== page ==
Daily

SENSORY OVERLOAD

New wearable sensors help people track and protect their health

From wearable health trackers to smart apparel and sports equipment, young consumers continue to have an appetite for gear that helps them on their quest for self-improvement. 56% have used or are interested in using a wearable that tracks their athletic performance, and innovations in the space are making their health hacking goals more accessible and convenient.

UV SENSE

La Roche-Posay's UV Sense, which launched at the 2018 Consumer Electronics Show, is the first battery-free wearable electronic sensor that measures individual UV exposure. Resembling nail art, the Yves Behar-designed wearable is less than two millimeters thick, nine millimeters in diameter and can be worn for up to two weeks on the thumbnail. By putting the sensor on the thumb, which receives the optimal amount of light, consumers can receive status updates on environmental factors beyond UV exposure that may be affecting their skin, such as pollution, humidity, and allergen levels.

MOVESENSE

Finland's Suunto showcased two fitness and health tech companies using Movesense motion-sensing technology in their fitness and tech products at CES 2018: Ain1, a mobile platform for coaching, rehabilitation, and measuring human performance, and Runteq, a personal coaching platform. While the Movesense toolkit is designed with sports and fitness in mind, it can be used to track motion and analyze data for anything that moves. Companies can use the tech to design their own wearables or make existing gear smart and connected.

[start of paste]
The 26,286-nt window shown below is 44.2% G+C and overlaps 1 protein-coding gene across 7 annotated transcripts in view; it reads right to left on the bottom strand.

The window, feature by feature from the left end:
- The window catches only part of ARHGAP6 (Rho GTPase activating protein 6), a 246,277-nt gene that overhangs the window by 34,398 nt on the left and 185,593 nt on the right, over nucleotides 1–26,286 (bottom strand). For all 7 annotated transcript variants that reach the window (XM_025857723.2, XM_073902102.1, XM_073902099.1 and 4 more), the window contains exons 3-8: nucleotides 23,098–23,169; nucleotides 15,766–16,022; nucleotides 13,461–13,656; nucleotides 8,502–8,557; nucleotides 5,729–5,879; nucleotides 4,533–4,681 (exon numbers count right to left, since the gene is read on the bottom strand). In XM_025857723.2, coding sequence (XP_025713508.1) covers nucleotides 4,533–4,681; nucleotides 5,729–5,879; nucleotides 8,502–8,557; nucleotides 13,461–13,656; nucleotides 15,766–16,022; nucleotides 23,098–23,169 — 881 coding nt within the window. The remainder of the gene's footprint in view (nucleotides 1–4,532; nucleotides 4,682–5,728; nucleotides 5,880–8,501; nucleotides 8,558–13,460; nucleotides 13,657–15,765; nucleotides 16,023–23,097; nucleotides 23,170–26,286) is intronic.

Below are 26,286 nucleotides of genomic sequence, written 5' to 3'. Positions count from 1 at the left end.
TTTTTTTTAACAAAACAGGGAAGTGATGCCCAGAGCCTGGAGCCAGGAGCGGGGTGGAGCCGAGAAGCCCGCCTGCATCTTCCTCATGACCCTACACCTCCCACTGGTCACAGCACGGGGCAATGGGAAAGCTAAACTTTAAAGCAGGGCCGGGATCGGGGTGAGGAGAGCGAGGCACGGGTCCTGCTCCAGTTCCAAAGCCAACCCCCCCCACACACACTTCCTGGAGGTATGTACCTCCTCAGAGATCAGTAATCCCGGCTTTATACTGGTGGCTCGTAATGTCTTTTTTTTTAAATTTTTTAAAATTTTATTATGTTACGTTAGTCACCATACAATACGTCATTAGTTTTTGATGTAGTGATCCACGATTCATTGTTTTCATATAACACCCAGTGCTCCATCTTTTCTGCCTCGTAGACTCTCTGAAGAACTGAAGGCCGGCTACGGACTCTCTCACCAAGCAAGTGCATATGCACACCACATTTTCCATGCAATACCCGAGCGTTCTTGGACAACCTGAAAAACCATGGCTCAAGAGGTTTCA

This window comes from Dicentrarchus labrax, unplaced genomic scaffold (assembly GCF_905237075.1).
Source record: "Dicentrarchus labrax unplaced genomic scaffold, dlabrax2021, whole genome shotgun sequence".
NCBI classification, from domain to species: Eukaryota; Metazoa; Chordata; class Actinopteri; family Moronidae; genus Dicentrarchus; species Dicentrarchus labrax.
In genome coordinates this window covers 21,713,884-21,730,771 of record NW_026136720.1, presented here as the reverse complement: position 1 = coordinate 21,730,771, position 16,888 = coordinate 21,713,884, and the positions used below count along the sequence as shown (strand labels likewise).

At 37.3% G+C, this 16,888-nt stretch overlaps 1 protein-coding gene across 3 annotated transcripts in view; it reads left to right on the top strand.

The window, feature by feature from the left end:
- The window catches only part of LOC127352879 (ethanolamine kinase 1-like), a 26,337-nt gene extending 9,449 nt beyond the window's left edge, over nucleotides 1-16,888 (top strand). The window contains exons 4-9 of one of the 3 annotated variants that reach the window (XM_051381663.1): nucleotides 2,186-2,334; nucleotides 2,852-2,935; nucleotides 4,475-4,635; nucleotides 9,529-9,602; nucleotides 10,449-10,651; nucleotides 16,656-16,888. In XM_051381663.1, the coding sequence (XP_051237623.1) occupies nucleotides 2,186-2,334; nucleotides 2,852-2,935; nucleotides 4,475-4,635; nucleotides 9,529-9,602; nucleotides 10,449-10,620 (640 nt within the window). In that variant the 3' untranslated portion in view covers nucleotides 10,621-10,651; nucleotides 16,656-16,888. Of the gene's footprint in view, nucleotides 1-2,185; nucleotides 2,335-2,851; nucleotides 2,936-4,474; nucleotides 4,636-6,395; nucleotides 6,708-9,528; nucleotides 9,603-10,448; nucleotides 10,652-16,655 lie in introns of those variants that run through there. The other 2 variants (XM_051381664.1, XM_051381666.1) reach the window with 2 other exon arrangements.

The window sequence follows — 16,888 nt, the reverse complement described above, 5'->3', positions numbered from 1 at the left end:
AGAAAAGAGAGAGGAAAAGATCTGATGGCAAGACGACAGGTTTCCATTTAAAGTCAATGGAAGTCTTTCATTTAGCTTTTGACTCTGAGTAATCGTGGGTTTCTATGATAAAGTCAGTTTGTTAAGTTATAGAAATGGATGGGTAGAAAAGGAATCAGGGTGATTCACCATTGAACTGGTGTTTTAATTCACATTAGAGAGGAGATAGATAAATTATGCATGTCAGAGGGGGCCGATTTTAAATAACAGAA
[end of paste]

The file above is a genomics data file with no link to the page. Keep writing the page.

SIDS SENSOR

Researchers at the UK’s University of Sussex are developing a smart sensor that could be used as an early warning system to protect babies from sudden infant death syndrome (SIDS). The device detects changes like the rising and falling of the chest, potentially to lifesaving effect, with the help of graphene, a versatile material that’s being used to pioneer major health advancements. While nearly one-quarter of Gen Y mothers and fathers feel that technology makes it harder for them to be a present parent, this is one case where it could offer critical assistance.